There is an oft-told piece of black humor among attorneys about a veteran attorney counseling a young protegé. The senior attorney remarks, “When I was a young attorney like you I lost a lot of cases that I should have won. Now, with my years of experience, I win a lot of cases that I should probably lose.” No one is suggesting that venture investors new to a sector should message to entrepreneurs that they are “learning” on their deals. That said, to maintain that experiences on early investments do not positively inform decisions made on later ones is simply folly.

So, can one be “wrong” by investing too early in a sector, as Mark suggests? Most definitely. This occurs when an investor develops an investment thesis, makes an investment in a company against that thesis, leaves the sector after that company fails to never invest again in the space and never leverage the lessons learned from that experience into other investments. Hopefully, this does not occur very often among professional venture investors. The mere statement that anyone invested “too early” in a sector implies that the given sector did ultimately develop into something substantial. With any luck, the earlier investors that helped shape the sector with early bets were able to prosper by participating in the eventual winners. Historical venture returns seem to bear that out.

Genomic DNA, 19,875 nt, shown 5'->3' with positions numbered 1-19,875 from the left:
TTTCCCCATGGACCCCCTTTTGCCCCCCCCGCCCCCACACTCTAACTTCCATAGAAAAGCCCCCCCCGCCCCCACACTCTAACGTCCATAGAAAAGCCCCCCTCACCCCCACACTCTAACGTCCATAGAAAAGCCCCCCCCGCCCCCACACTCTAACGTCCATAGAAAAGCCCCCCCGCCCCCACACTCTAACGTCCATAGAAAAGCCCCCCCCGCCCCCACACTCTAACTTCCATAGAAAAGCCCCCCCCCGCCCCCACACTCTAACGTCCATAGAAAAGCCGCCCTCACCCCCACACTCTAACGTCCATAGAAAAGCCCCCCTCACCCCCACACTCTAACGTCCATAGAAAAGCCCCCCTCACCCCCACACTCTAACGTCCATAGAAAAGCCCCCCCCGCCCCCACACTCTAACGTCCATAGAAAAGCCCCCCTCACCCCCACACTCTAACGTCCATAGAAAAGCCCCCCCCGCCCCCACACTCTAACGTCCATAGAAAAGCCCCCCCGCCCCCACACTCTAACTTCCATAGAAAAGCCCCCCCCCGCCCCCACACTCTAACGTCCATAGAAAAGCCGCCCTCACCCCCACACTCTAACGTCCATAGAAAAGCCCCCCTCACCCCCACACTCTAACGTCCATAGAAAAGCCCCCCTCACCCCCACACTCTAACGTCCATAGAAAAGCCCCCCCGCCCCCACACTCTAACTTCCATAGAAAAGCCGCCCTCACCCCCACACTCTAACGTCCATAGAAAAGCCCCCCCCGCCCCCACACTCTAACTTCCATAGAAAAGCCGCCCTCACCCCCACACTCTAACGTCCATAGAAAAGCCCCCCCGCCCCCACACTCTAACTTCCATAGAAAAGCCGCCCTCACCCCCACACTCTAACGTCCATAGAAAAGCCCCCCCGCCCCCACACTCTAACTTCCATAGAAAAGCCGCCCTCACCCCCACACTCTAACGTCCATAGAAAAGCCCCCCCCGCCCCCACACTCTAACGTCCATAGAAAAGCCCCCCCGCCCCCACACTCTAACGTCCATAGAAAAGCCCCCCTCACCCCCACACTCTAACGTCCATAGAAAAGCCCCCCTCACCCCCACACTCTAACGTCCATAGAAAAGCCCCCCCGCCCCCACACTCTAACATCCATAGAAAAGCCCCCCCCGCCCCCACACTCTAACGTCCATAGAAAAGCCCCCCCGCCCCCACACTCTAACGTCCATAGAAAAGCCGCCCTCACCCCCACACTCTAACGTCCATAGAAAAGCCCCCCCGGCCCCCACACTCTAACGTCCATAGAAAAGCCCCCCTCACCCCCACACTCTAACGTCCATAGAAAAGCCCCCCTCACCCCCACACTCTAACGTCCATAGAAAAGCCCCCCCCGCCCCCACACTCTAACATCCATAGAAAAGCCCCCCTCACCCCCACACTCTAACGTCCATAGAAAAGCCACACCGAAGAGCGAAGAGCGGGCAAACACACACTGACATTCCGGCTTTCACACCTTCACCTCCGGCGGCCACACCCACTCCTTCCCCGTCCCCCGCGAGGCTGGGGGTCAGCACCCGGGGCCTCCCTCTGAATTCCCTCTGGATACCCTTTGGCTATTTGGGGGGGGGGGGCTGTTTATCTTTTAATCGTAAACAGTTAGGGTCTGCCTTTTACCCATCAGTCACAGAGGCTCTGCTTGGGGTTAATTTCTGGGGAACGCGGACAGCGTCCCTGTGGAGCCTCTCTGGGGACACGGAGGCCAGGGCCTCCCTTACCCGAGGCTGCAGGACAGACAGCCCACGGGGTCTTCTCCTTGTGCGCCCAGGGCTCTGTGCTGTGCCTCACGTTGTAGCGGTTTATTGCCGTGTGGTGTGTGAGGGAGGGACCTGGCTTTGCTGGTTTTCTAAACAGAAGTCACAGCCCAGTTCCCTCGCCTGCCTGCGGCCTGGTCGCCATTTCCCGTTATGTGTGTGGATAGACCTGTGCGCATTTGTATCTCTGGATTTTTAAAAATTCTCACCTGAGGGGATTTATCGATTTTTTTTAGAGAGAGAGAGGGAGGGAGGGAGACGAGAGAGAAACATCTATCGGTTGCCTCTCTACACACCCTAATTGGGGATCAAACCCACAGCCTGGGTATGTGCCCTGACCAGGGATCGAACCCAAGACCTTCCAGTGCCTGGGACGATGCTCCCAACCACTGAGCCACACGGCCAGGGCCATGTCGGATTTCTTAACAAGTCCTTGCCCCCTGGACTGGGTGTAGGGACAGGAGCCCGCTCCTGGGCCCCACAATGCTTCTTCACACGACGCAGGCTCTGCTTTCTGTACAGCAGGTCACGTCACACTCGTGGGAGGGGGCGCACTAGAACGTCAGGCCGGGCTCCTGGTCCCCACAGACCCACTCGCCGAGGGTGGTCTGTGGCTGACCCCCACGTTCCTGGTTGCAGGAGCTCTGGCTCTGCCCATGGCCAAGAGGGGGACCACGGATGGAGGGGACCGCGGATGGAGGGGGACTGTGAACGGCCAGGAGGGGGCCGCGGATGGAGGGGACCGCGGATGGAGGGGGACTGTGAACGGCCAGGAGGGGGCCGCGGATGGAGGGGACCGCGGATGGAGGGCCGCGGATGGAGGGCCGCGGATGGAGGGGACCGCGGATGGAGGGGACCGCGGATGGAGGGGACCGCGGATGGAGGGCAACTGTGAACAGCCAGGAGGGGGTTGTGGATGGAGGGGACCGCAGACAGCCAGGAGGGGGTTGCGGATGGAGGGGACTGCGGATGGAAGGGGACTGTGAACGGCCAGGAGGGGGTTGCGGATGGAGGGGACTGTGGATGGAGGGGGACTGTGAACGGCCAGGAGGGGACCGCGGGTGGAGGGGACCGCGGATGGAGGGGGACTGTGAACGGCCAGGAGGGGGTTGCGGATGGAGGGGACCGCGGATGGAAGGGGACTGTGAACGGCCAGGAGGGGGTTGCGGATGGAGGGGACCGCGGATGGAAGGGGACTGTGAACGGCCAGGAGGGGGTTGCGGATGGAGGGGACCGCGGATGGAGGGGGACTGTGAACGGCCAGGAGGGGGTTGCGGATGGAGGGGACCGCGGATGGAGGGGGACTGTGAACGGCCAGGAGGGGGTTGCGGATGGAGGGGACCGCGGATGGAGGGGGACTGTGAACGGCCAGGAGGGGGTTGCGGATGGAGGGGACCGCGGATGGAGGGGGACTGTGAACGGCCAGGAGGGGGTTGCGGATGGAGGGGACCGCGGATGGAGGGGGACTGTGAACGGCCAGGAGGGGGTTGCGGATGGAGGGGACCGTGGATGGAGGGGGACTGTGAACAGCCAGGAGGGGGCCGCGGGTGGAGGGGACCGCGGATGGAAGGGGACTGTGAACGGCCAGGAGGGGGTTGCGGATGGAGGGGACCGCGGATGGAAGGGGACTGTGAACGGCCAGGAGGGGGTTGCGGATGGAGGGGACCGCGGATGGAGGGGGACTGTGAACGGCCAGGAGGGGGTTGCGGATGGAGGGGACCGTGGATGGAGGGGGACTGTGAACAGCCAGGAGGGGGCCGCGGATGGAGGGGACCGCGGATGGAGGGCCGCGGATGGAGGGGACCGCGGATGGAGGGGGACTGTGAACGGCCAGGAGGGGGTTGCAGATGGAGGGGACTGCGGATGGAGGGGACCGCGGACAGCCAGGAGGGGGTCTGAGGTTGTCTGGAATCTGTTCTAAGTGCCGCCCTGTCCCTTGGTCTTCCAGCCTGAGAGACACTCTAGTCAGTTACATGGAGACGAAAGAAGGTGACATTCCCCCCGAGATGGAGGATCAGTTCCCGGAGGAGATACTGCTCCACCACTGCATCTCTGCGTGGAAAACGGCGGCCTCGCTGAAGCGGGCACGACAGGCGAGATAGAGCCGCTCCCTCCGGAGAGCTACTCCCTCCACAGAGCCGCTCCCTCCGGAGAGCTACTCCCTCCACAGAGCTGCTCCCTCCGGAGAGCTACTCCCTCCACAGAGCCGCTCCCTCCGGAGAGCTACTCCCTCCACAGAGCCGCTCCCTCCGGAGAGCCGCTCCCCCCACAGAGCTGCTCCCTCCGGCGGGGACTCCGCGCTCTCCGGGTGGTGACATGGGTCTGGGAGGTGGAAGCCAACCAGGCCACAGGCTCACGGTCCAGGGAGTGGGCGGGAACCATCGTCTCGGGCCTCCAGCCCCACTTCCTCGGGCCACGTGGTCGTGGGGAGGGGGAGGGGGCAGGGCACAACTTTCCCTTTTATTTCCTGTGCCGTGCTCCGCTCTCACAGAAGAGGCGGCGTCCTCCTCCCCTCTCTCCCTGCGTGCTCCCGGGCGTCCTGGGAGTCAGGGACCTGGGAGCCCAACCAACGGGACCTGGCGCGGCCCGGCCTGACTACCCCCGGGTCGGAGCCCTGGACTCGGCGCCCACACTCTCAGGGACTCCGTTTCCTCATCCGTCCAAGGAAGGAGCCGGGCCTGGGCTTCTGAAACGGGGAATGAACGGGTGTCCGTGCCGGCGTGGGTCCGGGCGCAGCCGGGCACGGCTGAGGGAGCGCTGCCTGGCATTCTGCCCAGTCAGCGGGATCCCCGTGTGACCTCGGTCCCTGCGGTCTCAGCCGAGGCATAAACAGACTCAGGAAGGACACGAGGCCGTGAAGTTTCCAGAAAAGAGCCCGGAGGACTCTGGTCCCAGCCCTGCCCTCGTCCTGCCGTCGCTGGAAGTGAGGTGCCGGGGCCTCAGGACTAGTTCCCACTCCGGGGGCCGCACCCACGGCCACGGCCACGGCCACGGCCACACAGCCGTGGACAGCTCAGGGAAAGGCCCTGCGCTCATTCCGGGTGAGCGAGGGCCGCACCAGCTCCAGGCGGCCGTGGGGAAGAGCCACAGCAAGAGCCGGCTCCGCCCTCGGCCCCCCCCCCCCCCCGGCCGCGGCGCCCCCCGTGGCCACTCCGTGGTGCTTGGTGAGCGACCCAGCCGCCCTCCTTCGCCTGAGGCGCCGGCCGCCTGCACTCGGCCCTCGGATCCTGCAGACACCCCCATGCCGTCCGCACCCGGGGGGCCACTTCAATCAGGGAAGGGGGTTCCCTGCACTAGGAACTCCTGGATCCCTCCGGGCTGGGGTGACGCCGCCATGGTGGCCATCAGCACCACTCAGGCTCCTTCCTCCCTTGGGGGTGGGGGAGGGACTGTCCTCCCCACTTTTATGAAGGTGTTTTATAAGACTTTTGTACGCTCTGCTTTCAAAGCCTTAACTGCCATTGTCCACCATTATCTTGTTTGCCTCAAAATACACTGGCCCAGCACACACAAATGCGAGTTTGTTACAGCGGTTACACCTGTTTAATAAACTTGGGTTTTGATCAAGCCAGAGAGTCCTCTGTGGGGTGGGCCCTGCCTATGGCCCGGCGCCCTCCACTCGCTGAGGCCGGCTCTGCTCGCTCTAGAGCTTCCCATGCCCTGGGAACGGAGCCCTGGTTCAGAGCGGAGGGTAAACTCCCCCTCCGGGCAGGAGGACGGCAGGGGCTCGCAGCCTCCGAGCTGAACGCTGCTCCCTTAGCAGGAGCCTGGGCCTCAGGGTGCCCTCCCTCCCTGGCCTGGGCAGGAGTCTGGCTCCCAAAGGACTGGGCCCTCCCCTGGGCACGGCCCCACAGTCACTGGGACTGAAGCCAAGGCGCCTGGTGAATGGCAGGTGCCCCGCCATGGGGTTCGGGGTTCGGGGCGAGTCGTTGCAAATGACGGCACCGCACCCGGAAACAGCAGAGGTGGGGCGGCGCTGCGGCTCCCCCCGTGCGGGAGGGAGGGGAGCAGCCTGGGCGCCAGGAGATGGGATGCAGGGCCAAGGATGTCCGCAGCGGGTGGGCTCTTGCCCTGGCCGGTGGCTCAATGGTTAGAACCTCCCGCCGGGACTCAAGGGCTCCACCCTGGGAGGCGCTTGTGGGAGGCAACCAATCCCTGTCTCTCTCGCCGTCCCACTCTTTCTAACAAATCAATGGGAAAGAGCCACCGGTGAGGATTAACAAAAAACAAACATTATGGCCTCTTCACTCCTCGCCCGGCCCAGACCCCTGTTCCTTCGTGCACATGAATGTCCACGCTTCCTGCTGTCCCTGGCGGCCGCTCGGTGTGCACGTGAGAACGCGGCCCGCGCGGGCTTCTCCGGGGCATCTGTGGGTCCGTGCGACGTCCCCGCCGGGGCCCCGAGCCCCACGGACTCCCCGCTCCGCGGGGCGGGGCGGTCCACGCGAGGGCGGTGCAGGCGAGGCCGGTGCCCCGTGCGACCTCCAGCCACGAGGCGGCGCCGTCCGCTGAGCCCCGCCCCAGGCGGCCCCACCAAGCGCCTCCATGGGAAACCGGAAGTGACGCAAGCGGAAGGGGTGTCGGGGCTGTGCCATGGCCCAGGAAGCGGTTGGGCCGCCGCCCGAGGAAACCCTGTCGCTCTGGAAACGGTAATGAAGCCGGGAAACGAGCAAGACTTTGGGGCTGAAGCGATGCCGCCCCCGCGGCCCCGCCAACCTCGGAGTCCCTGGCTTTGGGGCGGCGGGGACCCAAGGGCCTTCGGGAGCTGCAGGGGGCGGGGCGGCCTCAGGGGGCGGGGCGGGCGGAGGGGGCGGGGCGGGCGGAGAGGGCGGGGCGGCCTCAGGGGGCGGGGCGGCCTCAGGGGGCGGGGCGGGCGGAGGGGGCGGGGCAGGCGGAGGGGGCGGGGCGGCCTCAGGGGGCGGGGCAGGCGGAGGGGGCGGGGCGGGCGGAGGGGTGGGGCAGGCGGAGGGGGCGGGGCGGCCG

Taking Stock of Our Netscape Moment

22 May

The LinkedIn IPO came out with a bang Thursday and in the intervening 72 hours the offering has already provoked sweeping re-assessments and re-appraisals of technology markets in general and the prospects for consumer web/social media IPOs in particular. It is hard to argue with success; and LNKD was nothing if not a wildly successful offering. Capital markets elites will bicker over some of the “inside baseball” issues having to do with “small float” mechanics or allegations of mispricing, but such quarrels are really just noise in the overall discussion.  LNKD was the largest technology IPO since Google in August 2004 and provided the much-needed confidence builder for the technology sector that market participants were hoping for. While there have been a number of well-received tech IPOs in recent years – OpenTable, Green Dot, to name a few — LinkedIn was arguably the highest profile name to go public in the past seven years and, as it happens, was one of the fabled five horsemen of consumer web/social media fame — a loose group which typically includes Facebook, Zynga, Twitter, and Groupon – that garner the greatest amount of attention from the media and the highest trading volume in the secondary market.